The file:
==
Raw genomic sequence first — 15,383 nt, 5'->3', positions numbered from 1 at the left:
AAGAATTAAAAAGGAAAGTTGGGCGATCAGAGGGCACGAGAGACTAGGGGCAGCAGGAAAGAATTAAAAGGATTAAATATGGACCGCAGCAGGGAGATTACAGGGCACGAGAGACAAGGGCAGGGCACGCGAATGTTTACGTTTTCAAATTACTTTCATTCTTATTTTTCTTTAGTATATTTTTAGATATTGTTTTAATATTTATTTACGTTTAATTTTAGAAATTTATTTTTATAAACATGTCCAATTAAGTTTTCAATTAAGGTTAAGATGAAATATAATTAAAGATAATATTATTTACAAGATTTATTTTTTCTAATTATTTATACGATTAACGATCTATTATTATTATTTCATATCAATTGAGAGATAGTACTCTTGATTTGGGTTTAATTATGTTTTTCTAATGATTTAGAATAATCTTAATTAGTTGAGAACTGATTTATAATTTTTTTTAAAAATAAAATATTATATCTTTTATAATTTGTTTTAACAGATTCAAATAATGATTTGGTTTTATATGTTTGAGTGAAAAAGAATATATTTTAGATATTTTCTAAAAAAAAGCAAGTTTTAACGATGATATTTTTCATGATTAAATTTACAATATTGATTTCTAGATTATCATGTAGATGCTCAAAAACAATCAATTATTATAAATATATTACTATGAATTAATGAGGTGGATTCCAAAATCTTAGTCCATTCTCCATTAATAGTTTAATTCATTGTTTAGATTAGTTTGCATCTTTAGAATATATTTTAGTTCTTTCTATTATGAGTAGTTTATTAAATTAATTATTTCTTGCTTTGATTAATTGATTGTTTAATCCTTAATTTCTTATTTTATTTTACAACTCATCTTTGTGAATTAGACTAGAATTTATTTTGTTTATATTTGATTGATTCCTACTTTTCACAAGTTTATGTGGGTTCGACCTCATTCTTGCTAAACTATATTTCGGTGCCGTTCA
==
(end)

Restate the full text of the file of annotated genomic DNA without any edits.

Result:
Raw genomic sequence first — 15,383 nt, 5'->3', positions numbered from 1 at the left:
AAGAATTAAAAAGGAAAGTTGGGCGATCAGAGGGCACGAGAGACTAGGGGCAGCAGGAAAGAATTAAAAGGATTAAATATGGACCGCAGCAGGGAGATTACAGGGCACGAGAGACAAGGGCAGGGCACGCGAATGTTTACGTTTTCAAATTACTTTCATTCTTATTTTTCTTTAGTATATTTTTAGATATTGTTTTAATATTTATTTACGTTTAATTTTAGAAATTTATTTTTATAAACATGTCCAATTAAGTTTTCAATTAAGGTTAAGATGAAATATAATTAAAGATAATATTATTTACAAGATTTATTTTTTCTAATTATTTATACGATTAACGATCTATTATTATTATTTCATATCAATTGAGAGATAGTACTCTTGATTTGGGTTTAATTATGTTTTTCTAATGATTTAGAATAATCTTAATTAGTTGAGAACTGATTTATAATTTTTTTTAAAAATAAAATATTATATCTTTTATAATTTGTTTTAACAGATTCAAATAATGATTTGGTTTTATATGTTTGAGTGAAAAAGAATATATTTTAGATATTTTCTAAAAAAAAGCAAGTTTTAACGATGATATTTTTCATGATTAAATTTACAATATTGATTTCTAGATTATCATGTAGATGCTCAAAAACAATCAATTATTATAAATATATTACTATGAATTAATGAGGTGGATTCCAAAATCTTAGTCCATTCTCCATTAATAGTTTAATTCATTGTTTAGATTAGTTTGCATCTTTAGAATATATTTTAGTTCTTTCTATTATGAGTAGTTTATTAAATTAATTATTTCTTGCTTTGATTAATTGATTGTTTAATCCTTAATTTCTTATTTTATTTTACAACTCATCTTTGTGAATTAGACTAGAATTTATTTTGTTTATATTTGATTGATTCCTACTTTTCACAAGTTTATGTGGGTTCGACCTCATTCTTGCTAAACTATATTTCGGTGCCGTTCA